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I don’t know how the wisdom accumulated in that man, the short, wiry Irishman with the minor lisp and the fingertips always snapping gently at the points we dared to make out loud in his classroom. He would hear them and look up into a firmament pierced with hanging lights, and his face would shine in fresh revelation as he carefully repeated our meager thoughts to the unseen panel of muses that always assembled for freshman English up there near the ceiling. This was the period in my life when new and startling ideas pelted me daily with the insistence of a bully chucking snow balls, and I couldn’t shed my ignorance fast enough to move into position to retaliate.

But here in Arthur Brinton’s corner classroom at Bancroft Hall a truce prevailed. We could be stupid without penalty. Muddy clumps of thought that we hauled out of our verbal pits were regularly appraised by this velvet-toned yet fiercely articulate instructor like they were the finest diamonds. Our lack of preparation and our willingness to sidle away from intellectual challenge—the garden variety idiocy that we brought with us from junior high—were to him a divine task, a calling that left him most days standing before the gates of enlightenment, waving an arm wrapped in a corduroy Norfolk jacket like a conductor seeking the softest tone available from his strings. He primed the pumps of our brains cheerfully and tirelessly, searching for any trickle of original thought. Evidently he could hear music in the clanking.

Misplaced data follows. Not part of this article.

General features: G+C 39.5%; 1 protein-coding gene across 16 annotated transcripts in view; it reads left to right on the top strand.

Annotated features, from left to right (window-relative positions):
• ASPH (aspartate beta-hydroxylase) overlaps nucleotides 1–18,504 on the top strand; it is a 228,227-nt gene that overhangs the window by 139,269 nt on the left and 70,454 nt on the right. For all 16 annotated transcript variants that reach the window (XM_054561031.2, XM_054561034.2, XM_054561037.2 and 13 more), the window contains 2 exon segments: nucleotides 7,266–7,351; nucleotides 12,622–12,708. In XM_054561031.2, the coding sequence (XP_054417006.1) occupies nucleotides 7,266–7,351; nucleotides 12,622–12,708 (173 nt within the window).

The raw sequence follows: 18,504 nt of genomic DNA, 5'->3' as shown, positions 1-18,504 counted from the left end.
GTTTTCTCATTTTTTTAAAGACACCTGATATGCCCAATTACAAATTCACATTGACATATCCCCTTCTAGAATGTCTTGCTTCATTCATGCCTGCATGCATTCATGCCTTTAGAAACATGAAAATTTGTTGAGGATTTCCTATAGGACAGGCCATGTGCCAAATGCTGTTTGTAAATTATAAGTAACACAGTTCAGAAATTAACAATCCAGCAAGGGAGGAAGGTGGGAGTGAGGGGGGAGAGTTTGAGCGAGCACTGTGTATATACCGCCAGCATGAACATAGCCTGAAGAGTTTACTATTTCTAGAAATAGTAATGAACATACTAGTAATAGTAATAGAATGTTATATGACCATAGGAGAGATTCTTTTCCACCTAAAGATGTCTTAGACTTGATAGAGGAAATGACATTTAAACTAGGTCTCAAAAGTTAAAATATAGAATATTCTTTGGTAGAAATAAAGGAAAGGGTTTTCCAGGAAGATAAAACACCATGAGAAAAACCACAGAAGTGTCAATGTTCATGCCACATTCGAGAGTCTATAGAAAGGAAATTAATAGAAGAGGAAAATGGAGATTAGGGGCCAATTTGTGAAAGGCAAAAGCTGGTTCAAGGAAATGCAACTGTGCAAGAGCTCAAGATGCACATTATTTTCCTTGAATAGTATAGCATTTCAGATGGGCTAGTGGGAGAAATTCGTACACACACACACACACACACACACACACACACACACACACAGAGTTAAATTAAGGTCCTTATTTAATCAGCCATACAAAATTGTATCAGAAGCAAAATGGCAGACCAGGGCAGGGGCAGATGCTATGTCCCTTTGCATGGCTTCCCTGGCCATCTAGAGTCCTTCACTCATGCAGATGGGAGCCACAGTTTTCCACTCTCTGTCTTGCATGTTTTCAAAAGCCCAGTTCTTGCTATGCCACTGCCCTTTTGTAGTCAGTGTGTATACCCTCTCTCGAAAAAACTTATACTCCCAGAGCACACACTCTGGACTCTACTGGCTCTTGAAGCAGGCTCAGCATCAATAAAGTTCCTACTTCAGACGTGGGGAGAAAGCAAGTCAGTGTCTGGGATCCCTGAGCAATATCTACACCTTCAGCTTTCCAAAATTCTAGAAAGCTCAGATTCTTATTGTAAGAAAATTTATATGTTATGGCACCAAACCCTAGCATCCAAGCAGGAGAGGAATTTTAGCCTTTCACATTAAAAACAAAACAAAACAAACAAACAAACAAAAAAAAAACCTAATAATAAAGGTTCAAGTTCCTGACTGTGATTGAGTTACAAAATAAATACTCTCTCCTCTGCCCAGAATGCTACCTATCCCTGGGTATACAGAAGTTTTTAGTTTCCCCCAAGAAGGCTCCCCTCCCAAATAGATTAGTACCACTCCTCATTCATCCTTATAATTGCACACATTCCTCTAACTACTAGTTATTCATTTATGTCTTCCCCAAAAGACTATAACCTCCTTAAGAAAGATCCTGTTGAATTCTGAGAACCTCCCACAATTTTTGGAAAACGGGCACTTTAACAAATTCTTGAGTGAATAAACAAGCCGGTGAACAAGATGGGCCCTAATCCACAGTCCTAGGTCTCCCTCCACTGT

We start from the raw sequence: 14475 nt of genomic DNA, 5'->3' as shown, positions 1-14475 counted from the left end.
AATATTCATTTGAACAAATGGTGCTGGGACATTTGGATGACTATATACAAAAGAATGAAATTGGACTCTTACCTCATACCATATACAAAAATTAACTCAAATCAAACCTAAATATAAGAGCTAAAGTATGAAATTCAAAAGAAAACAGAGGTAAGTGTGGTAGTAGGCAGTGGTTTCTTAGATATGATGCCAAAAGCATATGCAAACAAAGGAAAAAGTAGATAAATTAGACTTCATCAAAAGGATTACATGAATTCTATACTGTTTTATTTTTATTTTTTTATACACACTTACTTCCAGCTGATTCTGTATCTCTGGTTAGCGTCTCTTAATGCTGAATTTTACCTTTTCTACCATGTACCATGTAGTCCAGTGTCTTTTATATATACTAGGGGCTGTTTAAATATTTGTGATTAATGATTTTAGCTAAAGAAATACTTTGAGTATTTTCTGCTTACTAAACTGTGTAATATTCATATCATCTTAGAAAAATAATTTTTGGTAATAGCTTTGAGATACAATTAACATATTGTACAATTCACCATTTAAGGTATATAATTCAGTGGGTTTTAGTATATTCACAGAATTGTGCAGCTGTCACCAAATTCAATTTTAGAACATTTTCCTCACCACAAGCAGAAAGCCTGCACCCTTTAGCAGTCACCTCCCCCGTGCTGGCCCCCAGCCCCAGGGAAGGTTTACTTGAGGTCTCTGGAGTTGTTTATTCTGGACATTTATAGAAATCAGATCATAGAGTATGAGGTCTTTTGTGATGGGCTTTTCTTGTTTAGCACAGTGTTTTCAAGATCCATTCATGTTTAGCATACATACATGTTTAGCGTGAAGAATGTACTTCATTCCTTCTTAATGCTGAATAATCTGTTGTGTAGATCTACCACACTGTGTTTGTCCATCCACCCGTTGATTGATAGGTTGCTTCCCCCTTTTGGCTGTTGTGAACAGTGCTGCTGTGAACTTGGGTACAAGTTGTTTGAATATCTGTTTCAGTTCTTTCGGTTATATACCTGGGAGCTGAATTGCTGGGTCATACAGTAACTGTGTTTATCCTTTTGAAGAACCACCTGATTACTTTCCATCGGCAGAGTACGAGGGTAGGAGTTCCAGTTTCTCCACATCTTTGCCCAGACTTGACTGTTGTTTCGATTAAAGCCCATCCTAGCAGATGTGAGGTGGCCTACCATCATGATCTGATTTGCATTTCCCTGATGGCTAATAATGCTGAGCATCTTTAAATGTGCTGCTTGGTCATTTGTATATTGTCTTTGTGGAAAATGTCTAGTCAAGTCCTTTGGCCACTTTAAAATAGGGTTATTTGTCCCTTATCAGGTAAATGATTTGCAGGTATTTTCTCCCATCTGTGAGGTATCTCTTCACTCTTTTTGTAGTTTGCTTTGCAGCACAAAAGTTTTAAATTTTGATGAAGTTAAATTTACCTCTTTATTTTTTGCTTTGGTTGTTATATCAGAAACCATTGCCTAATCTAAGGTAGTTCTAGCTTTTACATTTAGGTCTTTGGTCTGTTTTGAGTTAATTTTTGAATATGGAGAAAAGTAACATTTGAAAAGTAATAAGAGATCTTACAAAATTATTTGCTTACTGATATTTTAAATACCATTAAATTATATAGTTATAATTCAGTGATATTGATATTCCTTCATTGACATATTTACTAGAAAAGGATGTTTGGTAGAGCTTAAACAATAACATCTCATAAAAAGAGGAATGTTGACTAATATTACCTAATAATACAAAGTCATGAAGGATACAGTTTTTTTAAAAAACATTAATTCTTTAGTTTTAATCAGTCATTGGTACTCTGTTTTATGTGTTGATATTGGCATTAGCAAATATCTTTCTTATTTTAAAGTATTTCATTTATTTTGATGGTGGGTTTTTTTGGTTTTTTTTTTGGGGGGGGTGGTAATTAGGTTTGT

When the class embarked on its long voyage through Joyce’s “A Portrait of the Artist as a Young Man” he took on the characteristics of an admiral at war. The author’s intent and usage so many years ago assumed, in the present, the attributes of a weather front, needing to be heard, smelled, and felt, so that it might be reckoned with most decisively. Whirling around the room Mr. Brinton would do just that, finger painting waterspouts and adjectival clauses in the air, conjuring the secrets of Stephen Dedalus’s soul from the deep sea and vast horizon. Pointing with an ear at some reluctant classmate (who may only have been stifling a yawn but now found himself tethered to the wheel with a spyglass aimed at his head), Mr. B would coax any intelligence or opinion to be found on the kid and run it up the halyard like a spinnaker in front of the class discussion.

The bright pop of this mental sailcloth never failed to stir the student to a flicker of pride at what he had just managed to blurt, or the class to a temporary state of increased attention. Then he would turn, squint, take a sharp sniff, and move on to the next sailor to repeat the exercise and add to the following wind of a conclusion that grew with each new contribution. When we had finally come broadside to A New Way of Seeing he would exhale a lengthy, soft “Ahhh” and come to a stop in the middle of the room. Head cocked slightly, standing pigeon-toed in his cordovan chukkas, Mr. B would then raise his arms, palms up, as if to make an offering to the floating muses now filling in as war goddesses.